Current And Emerging Agents For Tinea Pedis
- Volume 27 - Issue 4 - April 2014
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Recently, naftifine 2% gel (Naftin 2% gel, Merz Pharmaceuticals) garnered approval for the same dosing regimen as the 2% cream. The 2% gel was the subject of a randomized, vehicle-controlled clinical trial that enrolled patients who had interdigital tinea pedis or both interdigital and moccasin-type tinea pedis.7 The study patients used the medication for two weeks and then researchers followed them for four weeks following discontinuation of the drug. Results of the trial showed that the 2% gel was superior to vehicle at week six (four weeks post-treatment) for complete cure of people who had both interdigital and moccasin-type presentations. The study also showed naftifine 2% gel to be significantly better than vehicle in achieving mycologic cure at week six in those same patients. Overall, naftifine 2% gel was designed to provide a shorter and more convenient regimen while still maintaining the efficacy that practitioners have come to expect with the drug.
In my practice, I often see the presence of hyperkeratotic skin and tinea infection simultaneously. Hyperkeratotic tinea pedis accounts for 2 to 8 percent of tinea cases and presents as moccasin-type tinea with hyperkeratosis confined to the weightbearing areas.8 It is typically bilateral and often one only treats it with a topical antifungal. The hyperkeratosis presents a therapeutic challenge to both the patient and the physician. Often, after the tinea infection has resolved, the hyperkeratosis remains, which leads the patient to believe the infection is still present.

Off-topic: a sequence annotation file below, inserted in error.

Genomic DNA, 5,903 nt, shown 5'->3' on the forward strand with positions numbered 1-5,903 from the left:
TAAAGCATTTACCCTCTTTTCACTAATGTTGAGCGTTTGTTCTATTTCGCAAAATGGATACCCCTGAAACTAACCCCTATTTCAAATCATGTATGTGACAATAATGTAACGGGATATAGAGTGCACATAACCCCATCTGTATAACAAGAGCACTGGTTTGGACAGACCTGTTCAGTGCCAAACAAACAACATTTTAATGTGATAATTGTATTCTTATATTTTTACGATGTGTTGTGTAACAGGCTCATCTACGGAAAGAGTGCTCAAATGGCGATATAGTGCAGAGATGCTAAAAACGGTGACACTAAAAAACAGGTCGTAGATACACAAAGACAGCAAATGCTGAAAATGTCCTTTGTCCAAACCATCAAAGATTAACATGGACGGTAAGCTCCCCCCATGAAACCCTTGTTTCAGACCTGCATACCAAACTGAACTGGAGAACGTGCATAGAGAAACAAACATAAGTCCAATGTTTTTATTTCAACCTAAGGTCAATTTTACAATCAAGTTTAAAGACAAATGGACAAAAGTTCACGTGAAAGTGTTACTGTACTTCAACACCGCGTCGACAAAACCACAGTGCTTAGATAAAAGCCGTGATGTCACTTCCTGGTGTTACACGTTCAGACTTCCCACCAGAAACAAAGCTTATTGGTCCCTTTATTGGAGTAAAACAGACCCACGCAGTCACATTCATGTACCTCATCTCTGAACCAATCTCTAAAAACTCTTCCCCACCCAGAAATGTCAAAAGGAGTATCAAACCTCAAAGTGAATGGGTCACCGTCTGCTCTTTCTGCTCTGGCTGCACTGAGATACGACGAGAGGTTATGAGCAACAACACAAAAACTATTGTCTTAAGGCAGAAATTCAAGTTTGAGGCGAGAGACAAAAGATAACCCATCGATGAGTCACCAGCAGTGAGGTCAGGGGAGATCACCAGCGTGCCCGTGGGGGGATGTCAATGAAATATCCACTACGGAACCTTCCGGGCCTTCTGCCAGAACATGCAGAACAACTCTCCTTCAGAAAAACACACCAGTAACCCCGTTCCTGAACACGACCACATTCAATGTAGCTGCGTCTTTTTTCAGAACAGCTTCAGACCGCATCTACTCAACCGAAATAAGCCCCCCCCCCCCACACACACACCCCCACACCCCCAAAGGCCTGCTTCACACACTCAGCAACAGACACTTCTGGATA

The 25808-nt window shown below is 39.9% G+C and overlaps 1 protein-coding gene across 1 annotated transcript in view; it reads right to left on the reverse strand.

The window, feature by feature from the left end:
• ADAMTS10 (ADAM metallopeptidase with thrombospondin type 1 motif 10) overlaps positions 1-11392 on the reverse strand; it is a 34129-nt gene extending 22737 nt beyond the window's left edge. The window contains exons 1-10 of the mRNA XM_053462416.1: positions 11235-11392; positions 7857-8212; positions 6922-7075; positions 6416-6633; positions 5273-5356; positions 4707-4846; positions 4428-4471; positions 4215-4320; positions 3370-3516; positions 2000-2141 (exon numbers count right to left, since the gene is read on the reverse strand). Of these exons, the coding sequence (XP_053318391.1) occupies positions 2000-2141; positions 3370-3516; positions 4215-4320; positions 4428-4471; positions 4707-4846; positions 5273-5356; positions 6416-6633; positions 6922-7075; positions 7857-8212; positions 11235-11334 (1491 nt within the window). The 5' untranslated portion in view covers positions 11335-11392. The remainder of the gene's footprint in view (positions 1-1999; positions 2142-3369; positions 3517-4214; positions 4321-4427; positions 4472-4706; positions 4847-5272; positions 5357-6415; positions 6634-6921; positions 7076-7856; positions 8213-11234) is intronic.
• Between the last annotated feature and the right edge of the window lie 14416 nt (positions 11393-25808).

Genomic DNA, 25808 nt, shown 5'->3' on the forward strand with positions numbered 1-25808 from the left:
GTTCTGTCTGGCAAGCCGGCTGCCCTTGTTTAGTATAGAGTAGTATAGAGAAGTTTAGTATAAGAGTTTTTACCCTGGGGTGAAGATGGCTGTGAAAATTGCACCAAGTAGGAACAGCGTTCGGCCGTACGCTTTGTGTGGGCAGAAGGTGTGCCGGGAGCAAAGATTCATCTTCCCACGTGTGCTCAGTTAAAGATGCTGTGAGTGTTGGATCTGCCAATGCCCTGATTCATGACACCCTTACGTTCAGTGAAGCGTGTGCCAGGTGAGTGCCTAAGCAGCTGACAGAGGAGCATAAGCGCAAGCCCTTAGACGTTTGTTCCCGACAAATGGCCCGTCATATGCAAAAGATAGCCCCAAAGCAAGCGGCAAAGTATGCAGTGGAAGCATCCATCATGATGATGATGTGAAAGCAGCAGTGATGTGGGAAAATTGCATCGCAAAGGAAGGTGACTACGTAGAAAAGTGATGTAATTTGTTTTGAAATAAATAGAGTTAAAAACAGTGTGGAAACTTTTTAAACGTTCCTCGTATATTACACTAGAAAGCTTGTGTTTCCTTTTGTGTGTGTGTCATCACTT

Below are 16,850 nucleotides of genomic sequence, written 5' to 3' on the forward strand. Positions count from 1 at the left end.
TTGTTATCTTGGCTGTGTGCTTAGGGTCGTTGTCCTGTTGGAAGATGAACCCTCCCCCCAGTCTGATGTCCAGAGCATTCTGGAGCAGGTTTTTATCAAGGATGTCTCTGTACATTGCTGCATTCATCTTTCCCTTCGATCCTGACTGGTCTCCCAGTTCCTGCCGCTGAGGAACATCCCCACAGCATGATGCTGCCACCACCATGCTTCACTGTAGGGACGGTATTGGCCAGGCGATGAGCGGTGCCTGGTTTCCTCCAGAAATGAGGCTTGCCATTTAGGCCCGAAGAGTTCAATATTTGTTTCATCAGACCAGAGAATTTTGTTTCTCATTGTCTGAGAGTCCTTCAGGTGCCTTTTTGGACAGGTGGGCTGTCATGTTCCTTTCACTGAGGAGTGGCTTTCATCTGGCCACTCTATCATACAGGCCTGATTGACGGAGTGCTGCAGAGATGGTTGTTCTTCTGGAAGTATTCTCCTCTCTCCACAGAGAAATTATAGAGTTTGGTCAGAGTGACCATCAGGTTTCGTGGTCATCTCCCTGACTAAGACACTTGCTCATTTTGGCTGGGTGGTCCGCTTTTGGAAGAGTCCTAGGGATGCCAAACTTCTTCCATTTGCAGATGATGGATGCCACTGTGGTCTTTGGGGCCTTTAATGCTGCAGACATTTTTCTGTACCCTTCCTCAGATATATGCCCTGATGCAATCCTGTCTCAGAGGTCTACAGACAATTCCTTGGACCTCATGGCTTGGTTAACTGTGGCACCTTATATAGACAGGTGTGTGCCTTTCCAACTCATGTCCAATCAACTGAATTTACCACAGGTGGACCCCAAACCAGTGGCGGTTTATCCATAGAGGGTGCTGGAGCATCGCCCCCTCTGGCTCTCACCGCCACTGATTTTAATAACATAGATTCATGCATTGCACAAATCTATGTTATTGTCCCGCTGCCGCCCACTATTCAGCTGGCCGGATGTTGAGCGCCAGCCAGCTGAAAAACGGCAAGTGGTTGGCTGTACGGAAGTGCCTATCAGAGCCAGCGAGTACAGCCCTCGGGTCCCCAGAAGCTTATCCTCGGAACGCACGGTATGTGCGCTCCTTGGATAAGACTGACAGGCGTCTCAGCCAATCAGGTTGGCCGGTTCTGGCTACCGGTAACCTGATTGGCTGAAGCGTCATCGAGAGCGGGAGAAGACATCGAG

There is no combination product targeting both the hyperkeratosis and the tinea available at this time, but there was a pilot study using naftifine and urea on 18 patients.9 Researchers evaluated patients for eight weeks. They used the naftifine 2% cream for two weeks in the morning and applied the urea 39% cream to the affected area nightly for eight weeks. Ultimately, the evaluable patients had improvements in hyperkeratosis, the active tinea infection and pruritus. This dual therapy ultimately proved to be efficacious and cosmetically pleasing for the patients to use.
Additionally, luliconazole 1% cream (Luzu, Valeant Pharmaceuticals), a new topical imidazole, recently received approval in the U.S. for the treatment of interdigital tinea pedis. Approved in Japan since 2005, luliconazole is effective against both dermatophytes and Candida albicans, and research has shown it to be as effective as terbinafine in animal studies.10
Jarratt and colleagues reported the results of applying luliconazole 1% once daily to patients with interdigital tinea for two or four weeks in comparison to the vehicle.10 Increasing the treatment period from two to four weeks only slightly changed the mycological cure and/or clinical cure rates. This shows the potent activity of the study drug toward the dermatophyte. In addition, this study demonstrated that luliconazole 1% is not only an efficacious topical against tinea, but is also a safe and well-tolerated product. The data of the Phase III study, which supported the new FDA approval for the product, will be published within the next year.
How Effective Are Folk Remedies For Tinea Pedis?
A folk remedy in Japan involves applying green tea leaves to affected skin.11 Green tea leaves contain catechin, which seems to exhibit antioxidant properties. Green tea reportedly has activity against Candida, bacteria and fungus.
A recent study of tinea pedis patients focused on the effects of green tea polyphenol dissolved in lukewarm water foot baths for three months.11 Four bedridden patients who had plantar tinea pedis took once daily foot baths with a green tea polyphenol solution. After 12 weeks, the signs of tinea pedis had improved but researchers could not assess subjective symptoms like pruritus due to the conditions of the patients studied. Patients had no adverse symptoms but further studies will have to assess both the most efficacious concentration of green tea and patient satisfaction.